Biden Admin Asks Supreme Court to Suspend 'Remain in Mexico' Policy Before Saturday Deadline

President Joe Biden's administration is moving to the U.S. Supreme Court in its effort to repeal an immigration policy instituted by former president Donald Trump.

On Friday, the Biden administration filed an emergency request with the high court in its attempt to prevent reinstating what is known as the "remain in Mexico" border policy, Bloomberg reported.

Biden Seeks Repeal of Trump Immigration Policy
On Friday, the Biden administration went to the Supreme Court in its effort to repeal the controversial "remain in Mexico" policy implemented by former President Donald Trump. View at San Ysidro crossing port on the Mexican side of the U.S.-Mexico border in Tijuana, Baja California state, on August 20. Guillermo Arias

The policy, which Trump put in place in 2019, requires immigrants and asylum seekers to remain in Mexico while awaiting their immigration court proceedings in the United States.

Under Biden, the U.S. Department of Homeland Security formally ended the policy in June.

However, a federal judge overturned the repeal on August 13, after states challenged it in court. On Thursday, an appeals court declined to pause the lower court's order to revive the policy, which is due to be reinstated on Saturday.

When it overturned the repeal, the U.S. District Court for the Northern District of Texas placed an injunction against the Biden Administration's termination of the program, requiring the administration to comply with the policy.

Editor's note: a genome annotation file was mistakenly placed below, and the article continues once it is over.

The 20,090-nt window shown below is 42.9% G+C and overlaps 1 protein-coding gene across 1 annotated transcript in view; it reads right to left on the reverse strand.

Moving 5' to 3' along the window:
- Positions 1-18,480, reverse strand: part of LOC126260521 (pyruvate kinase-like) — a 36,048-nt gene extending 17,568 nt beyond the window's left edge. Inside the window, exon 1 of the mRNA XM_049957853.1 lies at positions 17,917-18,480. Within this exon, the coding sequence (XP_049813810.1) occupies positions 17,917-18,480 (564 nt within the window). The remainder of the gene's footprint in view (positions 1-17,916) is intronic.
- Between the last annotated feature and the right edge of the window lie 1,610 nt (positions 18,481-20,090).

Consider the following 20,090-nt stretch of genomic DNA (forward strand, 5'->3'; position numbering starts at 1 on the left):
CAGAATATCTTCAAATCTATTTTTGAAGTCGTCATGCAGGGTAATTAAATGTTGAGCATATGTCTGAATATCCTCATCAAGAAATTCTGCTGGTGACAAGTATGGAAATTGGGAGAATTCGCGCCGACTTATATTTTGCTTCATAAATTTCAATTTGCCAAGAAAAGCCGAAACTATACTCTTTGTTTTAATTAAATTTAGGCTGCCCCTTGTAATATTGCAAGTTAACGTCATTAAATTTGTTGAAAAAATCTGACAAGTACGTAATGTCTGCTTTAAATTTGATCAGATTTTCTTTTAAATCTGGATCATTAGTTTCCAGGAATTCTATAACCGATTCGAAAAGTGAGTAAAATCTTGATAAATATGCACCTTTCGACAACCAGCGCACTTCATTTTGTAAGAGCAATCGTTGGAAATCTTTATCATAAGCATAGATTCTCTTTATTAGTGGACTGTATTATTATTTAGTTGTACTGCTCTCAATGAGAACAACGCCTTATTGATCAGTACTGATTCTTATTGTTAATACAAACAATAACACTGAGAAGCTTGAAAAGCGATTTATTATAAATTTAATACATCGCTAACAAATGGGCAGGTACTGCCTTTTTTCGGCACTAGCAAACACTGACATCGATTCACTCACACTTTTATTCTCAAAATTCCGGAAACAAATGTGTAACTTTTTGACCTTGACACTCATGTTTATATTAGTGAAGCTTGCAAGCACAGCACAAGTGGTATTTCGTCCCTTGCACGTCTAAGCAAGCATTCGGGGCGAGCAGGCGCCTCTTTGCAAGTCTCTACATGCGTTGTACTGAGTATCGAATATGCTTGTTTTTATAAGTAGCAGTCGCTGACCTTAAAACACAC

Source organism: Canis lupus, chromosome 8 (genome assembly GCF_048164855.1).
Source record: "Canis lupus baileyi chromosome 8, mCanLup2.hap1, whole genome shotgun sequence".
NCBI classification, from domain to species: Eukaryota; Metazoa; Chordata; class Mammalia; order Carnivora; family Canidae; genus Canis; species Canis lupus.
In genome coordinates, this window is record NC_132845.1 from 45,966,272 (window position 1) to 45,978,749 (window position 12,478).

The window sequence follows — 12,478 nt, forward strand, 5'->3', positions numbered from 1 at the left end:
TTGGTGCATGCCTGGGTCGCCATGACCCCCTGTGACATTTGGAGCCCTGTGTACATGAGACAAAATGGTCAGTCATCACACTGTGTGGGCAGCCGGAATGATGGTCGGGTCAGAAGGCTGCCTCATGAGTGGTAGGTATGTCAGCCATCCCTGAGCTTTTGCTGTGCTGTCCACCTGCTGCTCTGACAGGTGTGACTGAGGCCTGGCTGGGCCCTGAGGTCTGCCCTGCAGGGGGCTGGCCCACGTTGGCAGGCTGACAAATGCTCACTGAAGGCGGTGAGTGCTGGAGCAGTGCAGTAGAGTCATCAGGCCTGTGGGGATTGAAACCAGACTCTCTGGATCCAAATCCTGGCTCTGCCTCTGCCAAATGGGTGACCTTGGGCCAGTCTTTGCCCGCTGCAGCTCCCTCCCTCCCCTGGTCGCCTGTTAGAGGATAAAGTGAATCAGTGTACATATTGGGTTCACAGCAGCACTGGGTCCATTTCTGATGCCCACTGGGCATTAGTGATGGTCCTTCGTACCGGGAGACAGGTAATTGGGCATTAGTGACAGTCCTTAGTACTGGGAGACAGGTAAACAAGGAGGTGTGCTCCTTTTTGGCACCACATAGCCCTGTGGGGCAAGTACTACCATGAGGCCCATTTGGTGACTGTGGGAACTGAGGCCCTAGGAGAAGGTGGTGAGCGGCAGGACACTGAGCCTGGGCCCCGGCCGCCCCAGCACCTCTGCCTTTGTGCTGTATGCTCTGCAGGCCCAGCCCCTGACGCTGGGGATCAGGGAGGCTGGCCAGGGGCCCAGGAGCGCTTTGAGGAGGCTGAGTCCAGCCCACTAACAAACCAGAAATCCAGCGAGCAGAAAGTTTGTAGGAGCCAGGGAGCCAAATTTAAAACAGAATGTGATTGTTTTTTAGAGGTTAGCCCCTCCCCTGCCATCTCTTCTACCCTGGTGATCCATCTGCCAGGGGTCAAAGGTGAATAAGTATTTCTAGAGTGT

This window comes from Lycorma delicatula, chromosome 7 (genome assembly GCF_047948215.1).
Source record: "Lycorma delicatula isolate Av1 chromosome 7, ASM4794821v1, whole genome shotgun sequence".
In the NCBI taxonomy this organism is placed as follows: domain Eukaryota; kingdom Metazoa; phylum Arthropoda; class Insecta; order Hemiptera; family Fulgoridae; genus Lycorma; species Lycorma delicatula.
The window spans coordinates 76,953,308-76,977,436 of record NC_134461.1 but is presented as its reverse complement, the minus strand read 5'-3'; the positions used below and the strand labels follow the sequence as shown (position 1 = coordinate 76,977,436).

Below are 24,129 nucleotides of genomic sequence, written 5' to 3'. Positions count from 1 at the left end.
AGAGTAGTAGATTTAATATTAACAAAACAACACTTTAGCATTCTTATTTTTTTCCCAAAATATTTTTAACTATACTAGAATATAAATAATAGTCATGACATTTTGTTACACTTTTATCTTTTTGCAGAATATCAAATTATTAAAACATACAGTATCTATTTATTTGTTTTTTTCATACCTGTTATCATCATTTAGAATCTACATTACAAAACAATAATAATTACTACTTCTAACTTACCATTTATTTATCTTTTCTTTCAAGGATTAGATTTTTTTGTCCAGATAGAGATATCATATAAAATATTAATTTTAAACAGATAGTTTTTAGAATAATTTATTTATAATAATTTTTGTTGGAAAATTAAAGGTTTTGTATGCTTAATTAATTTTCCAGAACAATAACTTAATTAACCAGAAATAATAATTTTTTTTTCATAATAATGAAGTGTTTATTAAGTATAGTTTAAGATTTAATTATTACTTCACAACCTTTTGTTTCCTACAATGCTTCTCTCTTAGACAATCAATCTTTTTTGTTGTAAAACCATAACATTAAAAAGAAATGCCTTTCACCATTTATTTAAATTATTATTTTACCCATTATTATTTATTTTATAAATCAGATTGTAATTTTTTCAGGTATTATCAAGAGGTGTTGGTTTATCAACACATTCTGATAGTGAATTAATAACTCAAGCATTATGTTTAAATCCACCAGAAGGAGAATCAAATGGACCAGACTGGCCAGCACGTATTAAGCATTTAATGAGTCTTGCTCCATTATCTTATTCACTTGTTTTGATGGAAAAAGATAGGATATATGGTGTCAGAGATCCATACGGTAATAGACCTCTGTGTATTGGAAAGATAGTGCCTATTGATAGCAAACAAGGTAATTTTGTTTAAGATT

The U.S. Department of Justice did not immediately respond to Newsweek's request for comment on Friday.

However, the department wants the Supreme Court to act immediately with the injunction slated to take effect this weekend, Reuters reported on Friday.

In the brief submitted to the Supreme Court on Friday, the Department of Justice argued that the Supreme court has frequently stayed injunctions against the executive branch.

"In recent years, this Court has repeatedly stayed broad lower-court injunctions against Executive Branch policies addressing matters of immigration, foreign policy, and migration management," the brief says, according to The Hill.

In the memo he wrote when the policy was terminated in June, U.S. Secretary of Homeland Security, Alejandro Mayorkas, said the "remain in Mexico" policy, formally known as the Migrant Protection Protocols (MPP), "does not adequately or sustainably enhance border management in such a way as to justify the program's extensive operational burdens and other shortfalls."

Though the policy formally ended in June, in February the Biden administration said it would begin processing nearly 25,000 of the estimated 70,000 asylum seekers forced to wait in Mexico due to the policy. It also ended enrollments in the MPP program and established new guidelines requiring migrants to register for court hearings online or via phone.

Republicans have opposed Biden's decision to end the policy. Texas Attorney General Ken Paxton and Missouri Attorney General Eric Schmitt sued the Biden administration over its suspension of the program, calling the move an "arbitrary and capricious decision."